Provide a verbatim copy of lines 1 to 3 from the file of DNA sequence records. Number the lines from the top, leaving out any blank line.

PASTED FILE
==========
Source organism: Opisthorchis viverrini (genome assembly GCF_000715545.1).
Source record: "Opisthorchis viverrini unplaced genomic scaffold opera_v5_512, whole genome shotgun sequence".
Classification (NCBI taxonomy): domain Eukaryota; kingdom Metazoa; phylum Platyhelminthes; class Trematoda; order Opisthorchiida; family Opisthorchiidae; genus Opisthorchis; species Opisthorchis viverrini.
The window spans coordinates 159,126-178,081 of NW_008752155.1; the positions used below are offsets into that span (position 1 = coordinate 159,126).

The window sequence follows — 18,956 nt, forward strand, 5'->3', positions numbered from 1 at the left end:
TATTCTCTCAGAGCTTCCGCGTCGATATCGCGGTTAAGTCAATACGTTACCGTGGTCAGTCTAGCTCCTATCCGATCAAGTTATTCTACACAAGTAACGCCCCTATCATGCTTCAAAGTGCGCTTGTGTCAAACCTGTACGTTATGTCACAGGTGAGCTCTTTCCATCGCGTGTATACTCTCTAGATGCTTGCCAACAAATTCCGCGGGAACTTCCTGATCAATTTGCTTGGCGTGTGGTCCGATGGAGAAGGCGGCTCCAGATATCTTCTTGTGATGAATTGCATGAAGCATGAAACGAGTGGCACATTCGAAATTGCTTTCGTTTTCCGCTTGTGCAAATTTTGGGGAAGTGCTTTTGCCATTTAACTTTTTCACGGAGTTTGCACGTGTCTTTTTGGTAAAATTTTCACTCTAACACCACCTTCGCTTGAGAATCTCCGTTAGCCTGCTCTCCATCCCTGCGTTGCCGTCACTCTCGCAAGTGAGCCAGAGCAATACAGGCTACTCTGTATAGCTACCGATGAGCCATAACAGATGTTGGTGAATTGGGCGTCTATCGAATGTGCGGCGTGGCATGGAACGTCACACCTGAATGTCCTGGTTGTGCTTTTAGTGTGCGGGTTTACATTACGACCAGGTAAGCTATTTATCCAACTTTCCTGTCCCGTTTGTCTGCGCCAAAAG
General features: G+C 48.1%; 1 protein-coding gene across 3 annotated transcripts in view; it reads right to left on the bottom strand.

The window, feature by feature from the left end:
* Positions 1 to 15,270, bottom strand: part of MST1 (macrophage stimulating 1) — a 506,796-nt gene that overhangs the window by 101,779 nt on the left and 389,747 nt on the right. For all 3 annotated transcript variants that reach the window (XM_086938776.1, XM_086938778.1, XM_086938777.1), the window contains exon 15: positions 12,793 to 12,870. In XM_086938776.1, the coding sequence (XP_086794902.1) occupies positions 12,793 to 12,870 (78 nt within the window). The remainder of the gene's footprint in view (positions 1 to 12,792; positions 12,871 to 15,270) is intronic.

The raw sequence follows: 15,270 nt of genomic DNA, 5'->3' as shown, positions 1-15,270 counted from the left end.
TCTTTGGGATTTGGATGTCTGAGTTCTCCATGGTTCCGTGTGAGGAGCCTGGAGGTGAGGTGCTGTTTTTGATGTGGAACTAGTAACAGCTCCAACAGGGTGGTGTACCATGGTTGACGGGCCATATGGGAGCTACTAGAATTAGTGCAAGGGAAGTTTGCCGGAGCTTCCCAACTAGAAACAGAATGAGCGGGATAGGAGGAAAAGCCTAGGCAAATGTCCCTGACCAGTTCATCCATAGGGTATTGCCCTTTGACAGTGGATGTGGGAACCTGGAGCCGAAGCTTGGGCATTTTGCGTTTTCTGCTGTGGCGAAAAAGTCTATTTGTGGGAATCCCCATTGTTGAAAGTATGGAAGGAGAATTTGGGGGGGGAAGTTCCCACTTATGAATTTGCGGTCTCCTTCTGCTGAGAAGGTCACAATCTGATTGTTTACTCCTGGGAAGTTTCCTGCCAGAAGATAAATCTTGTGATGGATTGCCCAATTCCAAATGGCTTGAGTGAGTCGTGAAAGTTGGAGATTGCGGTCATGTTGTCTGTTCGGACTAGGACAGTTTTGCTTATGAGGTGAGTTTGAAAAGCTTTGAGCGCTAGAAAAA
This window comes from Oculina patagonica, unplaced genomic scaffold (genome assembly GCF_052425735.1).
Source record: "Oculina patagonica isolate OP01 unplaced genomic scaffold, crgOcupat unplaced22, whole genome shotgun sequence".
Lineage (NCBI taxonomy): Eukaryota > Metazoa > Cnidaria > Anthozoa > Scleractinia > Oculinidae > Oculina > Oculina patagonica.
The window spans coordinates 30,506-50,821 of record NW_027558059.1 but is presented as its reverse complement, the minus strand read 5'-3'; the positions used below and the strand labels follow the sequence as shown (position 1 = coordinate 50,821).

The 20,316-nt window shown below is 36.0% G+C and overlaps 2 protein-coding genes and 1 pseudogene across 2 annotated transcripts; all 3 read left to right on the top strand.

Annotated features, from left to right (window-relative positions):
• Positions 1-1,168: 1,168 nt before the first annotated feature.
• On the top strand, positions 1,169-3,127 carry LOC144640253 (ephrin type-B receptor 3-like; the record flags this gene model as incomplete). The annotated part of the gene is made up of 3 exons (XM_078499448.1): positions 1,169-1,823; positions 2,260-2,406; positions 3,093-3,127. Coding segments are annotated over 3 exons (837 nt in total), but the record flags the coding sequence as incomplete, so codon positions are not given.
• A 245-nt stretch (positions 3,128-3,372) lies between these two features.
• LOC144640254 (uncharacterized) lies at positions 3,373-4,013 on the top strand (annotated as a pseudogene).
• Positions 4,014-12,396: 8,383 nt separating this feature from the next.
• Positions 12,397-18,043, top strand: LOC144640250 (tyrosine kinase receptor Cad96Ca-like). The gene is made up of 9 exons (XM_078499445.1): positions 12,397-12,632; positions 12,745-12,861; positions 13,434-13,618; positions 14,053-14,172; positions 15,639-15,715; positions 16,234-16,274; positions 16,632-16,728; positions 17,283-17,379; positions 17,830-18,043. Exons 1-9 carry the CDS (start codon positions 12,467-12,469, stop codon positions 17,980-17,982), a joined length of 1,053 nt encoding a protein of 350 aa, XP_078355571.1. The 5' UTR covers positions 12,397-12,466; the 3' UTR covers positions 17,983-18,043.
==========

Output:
Source organism: Opisthorchis viverrini (genome assembly GCF_000715545.1).
Source record: "Opisthorchis viverrini unplaced genomic scaffold opera_v5_512, whole genome shotgun sequence".
Classification (NCBI taxonomy): domain Eukaryota; kingdom Metazoa; phylum Platyhelminthes; class Trematoda; order Opisthorchiida; family Opisthorchiidae; genus Opisthorchis; species Opisthorchis viverrini.